Should College Athletes Be Paid?


Christian Lalin, Staff Writer

          On January 7, 2019, Clemson football defeated Alabama by a score of 44-16. In this game, both schools received well over eight million dollars, and throughout the year, the two football programs generated over $175 million each in their seasons (  Additionally, the National Collegiate Athletic Association (NCAA) organization raised over one billion dollars because of college athletics in 2018 alone. With all this money in amateur sports, many college athletes and fans raise the question: should college athletes be paid? The simple answer is no. Though these athletes generate plenty of money for these colleges, they receive various benefits that more than equate their value to these institutions. 

          To begin, besides a full scholarship (already considered a form of payment) to the college and the benefits that come with that, athletes receive numerous benefits, such as medical care, money for food, lodging, elite-level training, and much more. Through these amenities, colleges not only give their athletes many valuable tools that will assist during their college experience, but also benefits that prove as advantageous in the long term, even after graduation.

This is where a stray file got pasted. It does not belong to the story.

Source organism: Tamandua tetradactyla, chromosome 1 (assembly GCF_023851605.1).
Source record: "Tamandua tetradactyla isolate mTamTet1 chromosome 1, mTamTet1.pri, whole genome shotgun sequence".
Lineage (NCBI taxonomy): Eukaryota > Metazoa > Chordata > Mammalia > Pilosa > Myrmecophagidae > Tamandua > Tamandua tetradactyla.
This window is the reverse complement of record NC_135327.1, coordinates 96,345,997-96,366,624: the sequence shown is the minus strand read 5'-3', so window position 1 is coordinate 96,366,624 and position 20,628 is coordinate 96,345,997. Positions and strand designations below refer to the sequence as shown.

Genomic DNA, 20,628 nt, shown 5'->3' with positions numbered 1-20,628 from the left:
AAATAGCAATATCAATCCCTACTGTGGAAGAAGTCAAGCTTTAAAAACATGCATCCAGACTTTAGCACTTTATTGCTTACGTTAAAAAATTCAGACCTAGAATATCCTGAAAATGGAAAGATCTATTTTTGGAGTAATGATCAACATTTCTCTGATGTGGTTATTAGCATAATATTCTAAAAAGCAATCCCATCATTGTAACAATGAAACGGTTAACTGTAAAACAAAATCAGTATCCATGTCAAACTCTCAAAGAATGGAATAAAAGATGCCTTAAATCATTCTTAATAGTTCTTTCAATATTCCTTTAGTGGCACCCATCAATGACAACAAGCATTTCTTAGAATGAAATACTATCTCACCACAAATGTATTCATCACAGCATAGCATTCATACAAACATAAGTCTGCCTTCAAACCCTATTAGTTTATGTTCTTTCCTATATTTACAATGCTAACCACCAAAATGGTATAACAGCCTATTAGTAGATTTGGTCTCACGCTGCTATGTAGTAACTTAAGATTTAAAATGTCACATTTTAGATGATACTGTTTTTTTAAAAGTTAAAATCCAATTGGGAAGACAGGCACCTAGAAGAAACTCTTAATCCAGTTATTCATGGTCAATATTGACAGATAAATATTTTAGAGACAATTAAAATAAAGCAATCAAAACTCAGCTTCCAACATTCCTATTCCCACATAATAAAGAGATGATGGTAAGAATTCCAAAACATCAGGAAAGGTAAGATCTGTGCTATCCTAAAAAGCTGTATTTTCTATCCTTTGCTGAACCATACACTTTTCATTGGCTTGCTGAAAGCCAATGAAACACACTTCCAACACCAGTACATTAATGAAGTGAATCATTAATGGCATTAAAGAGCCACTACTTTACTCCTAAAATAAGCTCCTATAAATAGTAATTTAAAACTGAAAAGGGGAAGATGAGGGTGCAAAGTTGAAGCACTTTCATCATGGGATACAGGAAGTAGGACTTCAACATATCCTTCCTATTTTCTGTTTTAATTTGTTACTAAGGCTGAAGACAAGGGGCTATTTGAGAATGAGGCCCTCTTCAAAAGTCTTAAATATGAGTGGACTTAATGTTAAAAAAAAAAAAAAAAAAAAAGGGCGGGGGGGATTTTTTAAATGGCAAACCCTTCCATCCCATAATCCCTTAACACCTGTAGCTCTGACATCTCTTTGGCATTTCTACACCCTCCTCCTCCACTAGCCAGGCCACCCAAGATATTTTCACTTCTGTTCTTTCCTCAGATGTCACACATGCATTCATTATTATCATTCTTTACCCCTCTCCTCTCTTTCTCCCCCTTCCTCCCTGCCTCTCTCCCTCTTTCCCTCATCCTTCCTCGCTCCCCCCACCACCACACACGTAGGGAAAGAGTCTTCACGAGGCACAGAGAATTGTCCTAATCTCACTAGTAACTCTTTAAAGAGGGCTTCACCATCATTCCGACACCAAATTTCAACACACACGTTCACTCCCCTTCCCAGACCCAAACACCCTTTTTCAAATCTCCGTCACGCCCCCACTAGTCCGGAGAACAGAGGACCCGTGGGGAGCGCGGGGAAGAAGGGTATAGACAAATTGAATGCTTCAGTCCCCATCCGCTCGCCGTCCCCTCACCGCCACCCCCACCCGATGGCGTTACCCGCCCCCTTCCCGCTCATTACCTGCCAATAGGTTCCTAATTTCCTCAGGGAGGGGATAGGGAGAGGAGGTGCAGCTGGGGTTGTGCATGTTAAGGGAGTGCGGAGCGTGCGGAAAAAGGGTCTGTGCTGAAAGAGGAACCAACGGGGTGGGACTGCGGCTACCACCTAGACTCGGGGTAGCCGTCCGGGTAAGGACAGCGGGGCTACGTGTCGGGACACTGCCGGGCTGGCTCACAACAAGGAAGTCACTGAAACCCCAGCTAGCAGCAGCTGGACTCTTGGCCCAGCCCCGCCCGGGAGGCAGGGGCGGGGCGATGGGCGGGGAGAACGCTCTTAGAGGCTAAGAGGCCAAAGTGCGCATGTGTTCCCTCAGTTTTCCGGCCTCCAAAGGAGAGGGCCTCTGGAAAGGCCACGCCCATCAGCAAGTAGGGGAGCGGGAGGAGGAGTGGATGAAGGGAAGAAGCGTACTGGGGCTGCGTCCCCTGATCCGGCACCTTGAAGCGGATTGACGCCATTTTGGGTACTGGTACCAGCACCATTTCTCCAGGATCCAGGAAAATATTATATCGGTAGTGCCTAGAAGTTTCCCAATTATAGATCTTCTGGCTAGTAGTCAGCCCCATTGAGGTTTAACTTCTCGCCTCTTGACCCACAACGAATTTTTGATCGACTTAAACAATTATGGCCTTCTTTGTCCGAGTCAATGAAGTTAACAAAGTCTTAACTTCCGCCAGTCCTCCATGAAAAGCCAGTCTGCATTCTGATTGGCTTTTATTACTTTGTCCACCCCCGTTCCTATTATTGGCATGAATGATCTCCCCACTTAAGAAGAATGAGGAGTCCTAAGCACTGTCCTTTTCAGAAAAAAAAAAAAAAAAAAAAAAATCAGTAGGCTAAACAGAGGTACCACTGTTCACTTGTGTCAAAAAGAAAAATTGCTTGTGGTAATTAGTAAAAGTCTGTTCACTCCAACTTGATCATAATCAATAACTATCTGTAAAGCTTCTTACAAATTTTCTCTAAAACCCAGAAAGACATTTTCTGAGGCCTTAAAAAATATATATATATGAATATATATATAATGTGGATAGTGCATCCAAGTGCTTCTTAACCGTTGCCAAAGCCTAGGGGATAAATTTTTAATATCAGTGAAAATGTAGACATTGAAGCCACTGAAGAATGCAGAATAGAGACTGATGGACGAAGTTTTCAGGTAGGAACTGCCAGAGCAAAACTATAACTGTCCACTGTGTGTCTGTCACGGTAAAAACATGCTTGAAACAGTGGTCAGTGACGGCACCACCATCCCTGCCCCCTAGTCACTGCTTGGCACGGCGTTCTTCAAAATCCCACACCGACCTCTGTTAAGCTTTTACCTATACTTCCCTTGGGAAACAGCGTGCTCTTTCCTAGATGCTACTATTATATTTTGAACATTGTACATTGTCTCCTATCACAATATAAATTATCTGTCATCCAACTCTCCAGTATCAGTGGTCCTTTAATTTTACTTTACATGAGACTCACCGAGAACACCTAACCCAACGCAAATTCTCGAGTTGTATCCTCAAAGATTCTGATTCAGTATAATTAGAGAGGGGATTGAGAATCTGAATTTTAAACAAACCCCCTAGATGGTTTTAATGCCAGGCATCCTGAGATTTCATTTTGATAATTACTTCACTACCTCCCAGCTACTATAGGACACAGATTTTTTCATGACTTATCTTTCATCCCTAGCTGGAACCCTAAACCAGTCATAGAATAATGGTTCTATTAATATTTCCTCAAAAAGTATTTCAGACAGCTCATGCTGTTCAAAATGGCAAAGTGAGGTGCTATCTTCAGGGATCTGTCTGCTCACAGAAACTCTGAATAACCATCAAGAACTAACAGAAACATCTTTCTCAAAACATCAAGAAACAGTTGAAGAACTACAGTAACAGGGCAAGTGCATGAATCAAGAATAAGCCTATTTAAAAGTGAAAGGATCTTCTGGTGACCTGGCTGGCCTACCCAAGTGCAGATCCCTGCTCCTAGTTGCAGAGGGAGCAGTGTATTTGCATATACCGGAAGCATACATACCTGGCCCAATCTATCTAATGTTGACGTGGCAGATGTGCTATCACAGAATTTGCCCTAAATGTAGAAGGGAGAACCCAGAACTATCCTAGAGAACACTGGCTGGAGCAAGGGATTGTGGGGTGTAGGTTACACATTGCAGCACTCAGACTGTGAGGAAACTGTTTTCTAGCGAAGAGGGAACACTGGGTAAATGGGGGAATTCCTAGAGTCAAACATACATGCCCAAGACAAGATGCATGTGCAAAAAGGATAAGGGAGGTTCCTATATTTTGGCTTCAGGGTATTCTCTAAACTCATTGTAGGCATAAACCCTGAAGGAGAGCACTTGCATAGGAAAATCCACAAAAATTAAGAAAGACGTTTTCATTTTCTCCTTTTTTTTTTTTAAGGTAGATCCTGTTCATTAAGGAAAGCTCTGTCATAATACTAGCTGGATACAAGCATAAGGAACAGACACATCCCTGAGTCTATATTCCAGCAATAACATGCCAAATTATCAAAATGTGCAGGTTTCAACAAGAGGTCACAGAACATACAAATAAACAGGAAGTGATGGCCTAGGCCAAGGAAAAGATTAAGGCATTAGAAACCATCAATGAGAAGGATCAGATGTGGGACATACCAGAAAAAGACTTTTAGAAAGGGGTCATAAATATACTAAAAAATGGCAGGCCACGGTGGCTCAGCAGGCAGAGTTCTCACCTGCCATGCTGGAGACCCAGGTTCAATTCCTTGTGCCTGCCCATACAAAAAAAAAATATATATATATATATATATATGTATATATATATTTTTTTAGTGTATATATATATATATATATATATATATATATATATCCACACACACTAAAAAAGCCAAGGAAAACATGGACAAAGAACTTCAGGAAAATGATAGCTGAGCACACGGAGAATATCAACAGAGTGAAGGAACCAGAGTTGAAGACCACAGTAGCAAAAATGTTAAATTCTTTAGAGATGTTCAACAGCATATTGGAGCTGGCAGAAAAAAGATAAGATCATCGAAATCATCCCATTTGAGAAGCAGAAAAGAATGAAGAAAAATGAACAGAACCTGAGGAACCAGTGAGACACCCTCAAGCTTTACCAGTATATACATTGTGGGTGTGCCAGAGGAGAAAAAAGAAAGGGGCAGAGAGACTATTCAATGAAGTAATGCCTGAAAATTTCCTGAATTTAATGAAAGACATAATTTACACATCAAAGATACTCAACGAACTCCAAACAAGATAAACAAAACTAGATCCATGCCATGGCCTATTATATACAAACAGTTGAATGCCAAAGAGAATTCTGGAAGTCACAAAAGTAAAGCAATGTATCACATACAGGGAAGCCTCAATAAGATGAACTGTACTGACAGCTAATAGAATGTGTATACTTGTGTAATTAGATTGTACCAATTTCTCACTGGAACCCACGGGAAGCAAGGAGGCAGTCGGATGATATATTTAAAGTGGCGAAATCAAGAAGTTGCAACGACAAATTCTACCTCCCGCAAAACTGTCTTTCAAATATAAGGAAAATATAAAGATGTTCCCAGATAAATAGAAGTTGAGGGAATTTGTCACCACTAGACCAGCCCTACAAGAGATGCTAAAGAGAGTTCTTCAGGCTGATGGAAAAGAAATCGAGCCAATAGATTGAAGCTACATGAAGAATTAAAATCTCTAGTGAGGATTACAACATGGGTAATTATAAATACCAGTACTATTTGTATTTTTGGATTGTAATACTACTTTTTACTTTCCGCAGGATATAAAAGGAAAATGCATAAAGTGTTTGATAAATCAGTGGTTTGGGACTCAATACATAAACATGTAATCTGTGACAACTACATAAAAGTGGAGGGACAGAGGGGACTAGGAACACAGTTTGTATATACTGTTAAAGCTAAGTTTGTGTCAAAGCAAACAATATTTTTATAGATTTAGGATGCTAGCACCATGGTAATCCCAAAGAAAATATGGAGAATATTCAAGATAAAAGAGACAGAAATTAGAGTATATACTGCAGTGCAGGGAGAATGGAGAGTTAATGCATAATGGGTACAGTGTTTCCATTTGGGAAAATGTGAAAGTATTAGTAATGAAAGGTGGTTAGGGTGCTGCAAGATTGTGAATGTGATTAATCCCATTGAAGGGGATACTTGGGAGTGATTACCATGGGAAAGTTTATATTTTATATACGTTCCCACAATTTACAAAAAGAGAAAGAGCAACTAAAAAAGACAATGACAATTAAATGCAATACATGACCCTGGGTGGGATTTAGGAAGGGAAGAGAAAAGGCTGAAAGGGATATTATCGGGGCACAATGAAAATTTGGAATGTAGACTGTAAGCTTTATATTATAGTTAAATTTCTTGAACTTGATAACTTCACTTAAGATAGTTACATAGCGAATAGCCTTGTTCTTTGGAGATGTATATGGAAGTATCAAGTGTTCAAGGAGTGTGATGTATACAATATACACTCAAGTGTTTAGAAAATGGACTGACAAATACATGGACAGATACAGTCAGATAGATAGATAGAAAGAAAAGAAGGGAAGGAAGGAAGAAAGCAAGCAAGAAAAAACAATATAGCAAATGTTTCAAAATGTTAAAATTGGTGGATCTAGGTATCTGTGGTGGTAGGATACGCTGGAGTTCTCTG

For example, over 65% of college athletes are employed well after they retire from their athletic sport. In comparison, the average college student only has a 62% chance of being hired, according to the NCAA. This implores the question, why? Well, college athletes are afforded additional benefits such as social and business networking events, and they impress employers with their high level of competition and public recognition. College athletes, though crucial to the success of many universities, do not deserve additional compensation as they receive many perks denied to the typical student and often receive a free higher education.   

          Finally, proponents of paying college athletes ignore the possible ramifications, such as the impact that it will have on college competitions. If, as a society, we decide that paying college athletes is acceptable, then we risk losing the high stakes of college competition that we have all grown up to know and love. If we decide to pay college athletes, regardless of the amount of legislation and regulation put in place, college athletics will become corrupt. The largest universities with the greatest amount of funding will begin to dominate the playing field, which leaves smaller, lower funded colleges behind.

          The delicate line between student-athletes and professional athletes will diminish and ultimately college sports will be rendered useless. For these inevitable repercussions and the huge benefits that college athletes already receive, college athletes should not be paid.